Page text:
Thursday, December 20, 2007

Overdue Fines - Love 'Em? Hate 'Em?

Librarians hate to receive complaints. We became librarians because we want to provide people with books, information and other resources. So that's why it's always difficult to receive a complaint about some aspect of our service.

At the library system board's meeting on Monday night, a letter from a customer who was upset about the system's $2 fine rate for video recordings was reviewed. The board agreed to review the policy to see if it still makes sense.

The board is very much aware that the system's video overdue fee is higher than its other fine rates. This is part of the reason why it has remained at $2 for more than 20 years. (Our other fine rates have regularly increased to keep up with the cost of inflation.)

The $2 overdue fee was established over 20 years ago for two reasons:

1. At that time all video recordings were prohibitively expensive. Thus, the library system was concerned about covering any possible losses of public funds that were invested in the collection;

2. In relation to other parts of the collection, the video collection was very small, yet the items were in very high demand by our customers. Thus, a higher fine rate was set to encourage people to return items quickly, making them available for others to borrow.

Since then, the price of most popular videos (now DVDs) has dropped significantly (some of the boxed sets, or recordings on special topics are still expensive). However, costs for processing and maintaining the collection remain high due to the need for sturdy circulating cases, theft control devices and cleaning/repairing machines to keep the materials in working order.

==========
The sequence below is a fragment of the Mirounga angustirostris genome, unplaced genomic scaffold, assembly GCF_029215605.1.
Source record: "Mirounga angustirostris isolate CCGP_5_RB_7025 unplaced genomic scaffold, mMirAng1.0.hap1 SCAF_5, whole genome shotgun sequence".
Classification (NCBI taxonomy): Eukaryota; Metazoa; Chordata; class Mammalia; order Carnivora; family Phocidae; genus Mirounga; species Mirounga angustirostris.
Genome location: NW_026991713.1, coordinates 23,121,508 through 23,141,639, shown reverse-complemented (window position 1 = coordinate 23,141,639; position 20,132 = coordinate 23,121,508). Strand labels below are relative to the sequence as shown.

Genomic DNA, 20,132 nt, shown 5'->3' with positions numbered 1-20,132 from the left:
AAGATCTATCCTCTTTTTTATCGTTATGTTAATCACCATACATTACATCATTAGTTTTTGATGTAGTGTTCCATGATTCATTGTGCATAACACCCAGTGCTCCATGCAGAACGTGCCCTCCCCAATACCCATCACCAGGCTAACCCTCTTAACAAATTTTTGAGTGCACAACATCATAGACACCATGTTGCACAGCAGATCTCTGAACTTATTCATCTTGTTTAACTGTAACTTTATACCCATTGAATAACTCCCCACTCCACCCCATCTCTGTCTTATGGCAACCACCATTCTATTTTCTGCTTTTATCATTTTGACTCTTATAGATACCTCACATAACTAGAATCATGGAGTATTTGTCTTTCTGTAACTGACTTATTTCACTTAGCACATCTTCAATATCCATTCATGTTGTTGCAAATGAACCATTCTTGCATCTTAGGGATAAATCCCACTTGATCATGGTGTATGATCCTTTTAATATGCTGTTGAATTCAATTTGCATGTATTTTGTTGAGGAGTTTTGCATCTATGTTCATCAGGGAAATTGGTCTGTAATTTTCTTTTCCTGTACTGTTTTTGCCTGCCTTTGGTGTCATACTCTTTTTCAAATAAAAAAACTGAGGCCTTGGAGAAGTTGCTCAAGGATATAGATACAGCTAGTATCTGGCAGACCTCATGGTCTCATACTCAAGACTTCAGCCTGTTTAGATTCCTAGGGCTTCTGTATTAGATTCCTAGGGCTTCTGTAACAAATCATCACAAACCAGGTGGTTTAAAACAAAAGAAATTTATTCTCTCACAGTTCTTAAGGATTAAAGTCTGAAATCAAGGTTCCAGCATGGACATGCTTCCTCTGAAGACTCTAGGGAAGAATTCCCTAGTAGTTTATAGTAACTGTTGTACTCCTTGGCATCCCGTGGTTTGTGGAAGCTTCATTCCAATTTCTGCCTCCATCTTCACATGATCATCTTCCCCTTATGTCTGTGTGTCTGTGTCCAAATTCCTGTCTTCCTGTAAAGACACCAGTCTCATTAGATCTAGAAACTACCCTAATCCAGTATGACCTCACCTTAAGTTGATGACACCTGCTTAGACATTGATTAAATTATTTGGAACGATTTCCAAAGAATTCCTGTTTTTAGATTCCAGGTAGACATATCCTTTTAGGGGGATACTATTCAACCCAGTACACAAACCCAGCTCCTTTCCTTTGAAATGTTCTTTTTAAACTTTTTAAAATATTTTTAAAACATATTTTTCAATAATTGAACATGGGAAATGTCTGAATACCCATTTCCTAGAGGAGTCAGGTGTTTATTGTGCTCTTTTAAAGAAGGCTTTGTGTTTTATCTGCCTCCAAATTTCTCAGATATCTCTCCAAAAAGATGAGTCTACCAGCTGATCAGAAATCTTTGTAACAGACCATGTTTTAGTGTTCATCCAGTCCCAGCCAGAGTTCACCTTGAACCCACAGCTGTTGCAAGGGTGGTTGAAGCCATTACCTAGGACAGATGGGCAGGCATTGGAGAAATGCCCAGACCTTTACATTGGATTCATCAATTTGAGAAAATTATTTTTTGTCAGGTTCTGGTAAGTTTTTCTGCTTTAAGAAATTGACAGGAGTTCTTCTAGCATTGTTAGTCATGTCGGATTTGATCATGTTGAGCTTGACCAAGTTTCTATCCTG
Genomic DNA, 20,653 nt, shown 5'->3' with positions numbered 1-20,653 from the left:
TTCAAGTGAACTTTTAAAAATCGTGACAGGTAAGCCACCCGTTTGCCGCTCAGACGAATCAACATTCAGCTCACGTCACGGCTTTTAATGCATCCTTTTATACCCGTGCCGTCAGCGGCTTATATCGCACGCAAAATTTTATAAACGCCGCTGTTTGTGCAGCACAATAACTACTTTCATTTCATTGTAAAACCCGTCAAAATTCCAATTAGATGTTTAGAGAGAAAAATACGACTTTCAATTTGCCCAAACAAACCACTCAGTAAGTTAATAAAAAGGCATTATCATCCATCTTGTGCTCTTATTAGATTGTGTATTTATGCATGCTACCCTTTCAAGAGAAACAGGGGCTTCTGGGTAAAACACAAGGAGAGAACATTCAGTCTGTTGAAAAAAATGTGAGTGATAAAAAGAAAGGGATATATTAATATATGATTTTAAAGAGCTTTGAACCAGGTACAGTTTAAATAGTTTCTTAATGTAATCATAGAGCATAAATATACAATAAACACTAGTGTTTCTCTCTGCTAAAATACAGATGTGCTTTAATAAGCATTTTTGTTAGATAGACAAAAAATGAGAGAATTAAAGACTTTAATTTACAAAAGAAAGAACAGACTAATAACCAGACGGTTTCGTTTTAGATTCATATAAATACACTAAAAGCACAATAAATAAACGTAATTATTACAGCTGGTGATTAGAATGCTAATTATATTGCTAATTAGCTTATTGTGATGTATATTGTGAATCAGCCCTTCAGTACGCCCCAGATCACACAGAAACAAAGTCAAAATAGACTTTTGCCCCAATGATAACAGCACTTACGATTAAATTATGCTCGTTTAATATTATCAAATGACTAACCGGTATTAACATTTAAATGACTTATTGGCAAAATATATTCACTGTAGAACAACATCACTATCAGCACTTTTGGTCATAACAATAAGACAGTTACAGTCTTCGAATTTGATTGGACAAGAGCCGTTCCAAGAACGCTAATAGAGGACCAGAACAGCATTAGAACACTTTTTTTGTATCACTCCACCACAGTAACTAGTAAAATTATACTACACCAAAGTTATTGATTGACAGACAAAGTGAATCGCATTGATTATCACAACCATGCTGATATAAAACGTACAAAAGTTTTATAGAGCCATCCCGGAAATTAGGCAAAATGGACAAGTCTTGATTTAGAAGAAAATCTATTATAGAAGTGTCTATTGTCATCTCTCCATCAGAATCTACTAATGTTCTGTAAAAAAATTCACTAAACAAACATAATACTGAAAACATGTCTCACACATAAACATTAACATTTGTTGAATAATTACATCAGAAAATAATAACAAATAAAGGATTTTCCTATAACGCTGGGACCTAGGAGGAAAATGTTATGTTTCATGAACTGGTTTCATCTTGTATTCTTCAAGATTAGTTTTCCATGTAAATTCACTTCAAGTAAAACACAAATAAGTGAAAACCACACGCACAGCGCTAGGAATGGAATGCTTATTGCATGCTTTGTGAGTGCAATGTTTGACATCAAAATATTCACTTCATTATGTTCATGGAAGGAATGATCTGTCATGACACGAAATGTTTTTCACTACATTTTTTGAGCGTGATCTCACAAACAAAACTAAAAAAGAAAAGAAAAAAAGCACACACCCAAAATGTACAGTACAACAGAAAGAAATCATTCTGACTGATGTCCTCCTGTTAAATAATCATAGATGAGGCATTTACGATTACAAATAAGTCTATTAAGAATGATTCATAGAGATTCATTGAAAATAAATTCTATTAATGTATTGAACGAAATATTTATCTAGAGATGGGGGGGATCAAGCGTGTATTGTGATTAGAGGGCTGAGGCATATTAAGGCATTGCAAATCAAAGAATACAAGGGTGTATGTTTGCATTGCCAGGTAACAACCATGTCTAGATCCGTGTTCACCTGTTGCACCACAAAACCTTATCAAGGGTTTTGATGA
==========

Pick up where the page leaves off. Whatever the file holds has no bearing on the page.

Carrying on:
More importantly, the library system still faces the challenge of trying to meet the public’s very high demand for the collection with a relatively small number of titles. Unfortunately, current funding levels do not allow us to purchase as many titles as we really need to meet the public’s ever-increasing interest in all parts of our collection.

Thus, experience tells us that higher fine rates do encourage people to return the items promptly. It also provides us with revenue to purchase more titles and maintain the collection.

This is where financial reality sets in. Last year, the system received about $320,000 in library fines. In our current funding climate, those funds go a long way to providing all kinds of materials for our customers.

There are a number of libraries in the nation that have actually eliminated fines. Frankly, this is something that I think we would love to be able to do; but each year we are finding it more and more difficult to balance our books. So, overdue fines remain an important part of our budget.

As the library system board reviews its video recording fine rate policy early next year, we welcome your comments.